This was my other stand-out beer of the winter 2014-15 brewing season, along with the Fugwort Stout. The idea was to make a vaguely Neolithic-style ale inspired by archaeological findings in Britain, similar to the Highland Heather Ale brewed at a seminar on the anthropology and archaeology of brewing, whose recipe was “based on molecular archaeological data and pollen analysis from pottery jar fragments found specifically at several archaeological sites in Scotland.” Experimental archaeologist Merryn Dineley has shown that meadowsweet possesses strong preservative qualities, which may explain its apparently widespread use in Neolithic and Bronze Age brewing in Britain. It also imparts a very strong, floral taste to the beer, and became closely associated with mead (whence the name in Anglo-Saxon, medowyrt or “mead-wort,” according to beer historian Martyn Cornell in Amber, Gold and Black). It was however not mentioned as being added to ale in any of the early modern sources, so possibly it’s one of the few herbs that never made it into gruit blends—though since those recipes were closely guarded secrets, who really knows? Which is why it amuses me to call this a gruit; that’s no more unlikely than producing an authentic Neolithic beer, after all. In any case, I’ve come to feel that the use of modern, single-strain yeasts makes such a radical change to the flavor that any attempt to re-create a pre-modern beer that doesn’t take account of that—by using a blend of semi-domesticated yeasts and bacteria from a Belgian brewery, for example—can only be the vaguest of approximations.

A previous experiment with a meadowsweet-heather ale in 2013 confirmed for me that the two herbs go well together and are sufficiently antiseptic to keep the beer from going sour… and that meadowsweet is delicious, incredibly floral and fresh. In that beer, too, I used a bit of gentian root to provide a bass note of bitterness, in part because I don’t have any Myrica gale (which is increasingly hard to get, and crappy in quality when I can get it), in part because I love the taste of gentian, and in part because it, too, seems to have been used in ale from very ancient times. The one mistake I made with that beer was in adding too much meadowsweet, even dry-hopping some of it, which added a sediment that never settled out. (Chewy beer!) Delicious but a little overwhelming. I was over-compensating for the age of the herb, which the guy at my local homebrew shop had sold me at discount because it had been sitting on the shelf for so long. Apparently it has a very long shelf-life!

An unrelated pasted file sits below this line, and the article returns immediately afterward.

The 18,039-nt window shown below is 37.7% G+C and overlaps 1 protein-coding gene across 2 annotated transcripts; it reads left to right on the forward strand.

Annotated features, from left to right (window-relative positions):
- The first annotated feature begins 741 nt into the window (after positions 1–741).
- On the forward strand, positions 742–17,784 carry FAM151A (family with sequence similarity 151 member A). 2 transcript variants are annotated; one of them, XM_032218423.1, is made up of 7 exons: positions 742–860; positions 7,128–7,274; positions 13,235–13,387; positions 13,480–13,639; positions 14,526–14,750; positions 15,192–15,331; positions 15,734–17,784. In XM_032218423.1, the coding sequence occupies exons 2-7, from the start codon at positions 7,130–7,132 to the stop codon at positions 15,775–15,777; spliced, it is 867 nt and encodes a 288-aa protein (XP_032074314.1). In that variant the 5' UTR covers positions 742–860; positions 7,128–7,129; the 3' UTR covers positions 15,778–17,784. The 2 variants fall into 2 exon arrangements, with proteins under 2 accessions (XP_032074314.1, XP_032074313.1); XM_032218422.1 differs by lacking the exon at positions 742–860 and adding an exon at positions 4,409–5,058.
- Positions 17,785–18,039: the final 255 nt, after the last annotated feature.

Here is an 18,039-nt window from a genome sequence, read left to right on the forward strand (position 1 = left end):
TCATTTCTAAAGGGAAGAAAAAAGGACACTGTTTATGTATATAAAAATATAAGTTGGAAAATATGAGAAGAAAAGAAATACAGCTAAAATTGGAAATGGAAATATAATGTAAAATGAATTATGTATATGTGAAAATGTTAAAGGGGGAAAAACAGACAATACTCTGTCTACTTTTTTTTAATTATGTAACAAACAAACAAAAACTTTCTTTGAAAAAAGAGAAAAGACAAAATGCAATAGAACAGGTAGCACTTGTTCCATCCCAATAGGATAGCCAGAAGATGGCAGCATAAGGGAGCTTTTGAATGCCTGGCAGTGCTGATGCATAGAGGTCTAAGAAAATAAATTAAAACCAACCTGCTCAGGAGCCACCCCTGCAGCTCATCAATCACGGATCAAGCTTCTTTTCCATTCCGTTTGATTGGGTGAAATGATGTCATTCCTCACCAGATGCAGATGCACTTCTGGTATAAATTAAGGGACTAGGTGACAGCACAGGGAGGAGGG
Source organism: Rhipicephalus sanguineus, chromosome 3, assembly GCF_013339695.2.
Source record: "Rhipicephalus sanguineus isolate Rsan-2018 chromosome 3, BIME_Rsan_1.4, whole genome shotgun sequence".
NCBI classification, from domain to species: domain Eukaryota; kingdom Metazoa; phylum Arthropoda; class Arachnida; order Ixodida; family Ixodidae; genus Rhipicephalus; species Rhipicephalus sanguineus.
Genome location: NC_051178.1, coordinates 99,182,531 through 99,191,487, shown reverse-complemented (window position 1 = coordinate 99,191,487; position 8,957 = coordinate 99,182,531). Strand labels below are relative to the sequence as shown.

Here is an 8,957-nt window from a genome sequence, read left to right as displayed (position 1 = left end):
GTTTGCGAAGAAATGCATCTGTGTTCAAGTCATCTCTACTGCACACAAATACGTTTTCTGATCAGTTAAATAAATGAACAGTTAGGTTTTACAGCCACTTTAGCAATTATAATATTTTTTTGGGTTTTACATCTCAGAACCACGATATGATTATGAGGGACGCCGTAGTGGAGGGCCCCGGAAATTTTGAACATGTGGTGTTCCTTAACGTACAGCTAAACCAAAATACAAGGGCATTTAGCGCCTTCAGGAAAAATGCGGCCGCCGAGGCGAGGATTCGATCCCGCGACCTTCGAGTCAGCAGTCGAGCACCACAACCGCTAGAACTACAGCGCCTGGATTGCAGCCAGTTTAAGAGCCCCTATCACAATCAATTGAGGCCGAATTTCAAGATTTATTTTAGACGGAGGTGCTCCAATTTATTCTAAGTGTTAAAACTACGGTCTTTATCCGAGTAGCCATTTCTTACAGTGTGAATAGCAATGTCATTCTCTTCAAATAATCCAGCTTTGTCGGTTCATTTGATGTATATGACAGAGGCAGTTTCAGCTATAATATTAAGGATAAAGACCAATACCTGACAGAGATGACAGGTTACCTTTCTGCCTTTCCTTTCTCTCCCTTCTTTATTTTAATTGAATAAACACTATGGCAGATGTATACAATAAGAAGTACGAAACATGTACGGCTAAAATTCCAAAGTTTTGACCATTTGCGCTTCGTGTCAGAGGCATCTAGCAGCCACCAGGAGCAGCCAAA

This time, in a similar vein, I threw in some very old yarrow, partly just to use it up because I hate to waste anything. It didn’t add much to the flavor profile. With the malt blend, I was going for a brown color and a blend of toasty, nutty, and heavy caramel flavors. (One would presumably use more smoked malts in a proper Neolithic re-creation.) My friend Rachel raved about this beer—and believe me, she’d let me know if she didn’t like it. She’s back in the UK now, and has just ordered a couple of bottles of a limited-edition, meadowsweet-flavored “Stone Age ale” from Innis & Gunn. It will be interesting to hear how it compares. Their ballyhooed use of hot rocks is intriguing, but I suspect I can get just as much carameliness from malts and from my habit of burning a bit of the honey on the bottom of the brew pot when I dump it in.

Calluna vulgaris or common heather is an Old-World plant, and I’m not sure any of our native North American Ericaceae would have the same properties. There are, however, native meadowsweets and gentians one could experiment with. I think that’s my next step.

Fugwort Stout (A.K.A. Muggle Stout)


Brewed on 3 February 2015. A five-gallon batch.


  • Briess Organic pale 2-row pale malt, 8 lbs.
  • unmalted roasted barley, 3/4 lbs.
  • rolled oats, 1 lb.
  • Briess chocolate malt, 1/2 lb.
  • Briess caramel 80°L malt, 1/2 lb.
  • Dingemans debittered black malt, 1/2 lb.
  • Muntons crystal dark malt, 1/2 lb.

Other sugars

  • some very old, rock-hard dried malt extract, approx. 1 pint
    (next time I’ll probably just use a pound or two of honey)
  • light dried malt extract for bottling, 1 1/4 cups


  • Fuggles hops (pellets), 1 oz.
  • dried mugwort tops and leaves, 1 packed pint


  • Nottingham dried ale yeast, two 11.5 g. packages in 1-qt. starter with 1/2 c. dried malt extract


Two-step infusion mash at 130°F and 155°F. I added the hops an hour, and the mugwort ten minutes, before the end of the boil, all of it loose (not in bags). I bottled two weeks later and it was ready to drink by the middle of March.


This was one of my two most successful experiments of the winter brewing season, and the first I’ve used hops in fifteen years. I wanted to make it basically because the portmanteaus amused me, but as it happened, mugwort and Fuggles hops go together in more ways than just linguistically. Mugwort is an extremely dependable brewing herb with a unique, pleasant-yet-also-bittering taste, which means that like hops it can work fine all by itself. What I was aiming for here was a malt-forward, sweetish stout with an earthy, exotic flair, and much to my surprise, that’s exactly what I got. I’m told that in Harry Potter land, muggles are squares who don’t believe in magic. That’s fine—I don’t believe in magic, either. Brewing is a science… and an art. (Says the guy who still can’t be bothered to measure specific gravity.)

I finally acquired an immersion wort chiller this past Christmas, so my process now is a lot less time-consuming (no more preparation of two gallons of chilled tea and lots of little ice bottles) and more energy-efficient (no more boiling down all afternoon just to make room for the addition of said chilled tea).

A note about mugwort

I was reminded by a discussion at a Pennsylvania native plants Facebook group this past week that Artemisia vulgaris is invasive in many parts of North America and can be a really pernicious weed. I had to abandon a vegetable garden once because a friend had given us some cuttings for companion planting—she thought it was wormwood—and it took over. So if you want to brew with it, either get it from an herb supplier, find places where you can gather it in the wild (which is what I do), or plant it in a container. Gather the tops just before they flower in the fall, or the leaves anytime, and dry before use—or be prepared for a lot of very mucilaginous goo in your brewpot. Here’s Maude Grieve on the medicinal properties. (“Until recent years, it was still used in some parts of the country to flavour the table beer brewed by cottagers.” Love that! I’m going to start referring to myself as a cottager. I do live in a cottage, after all.)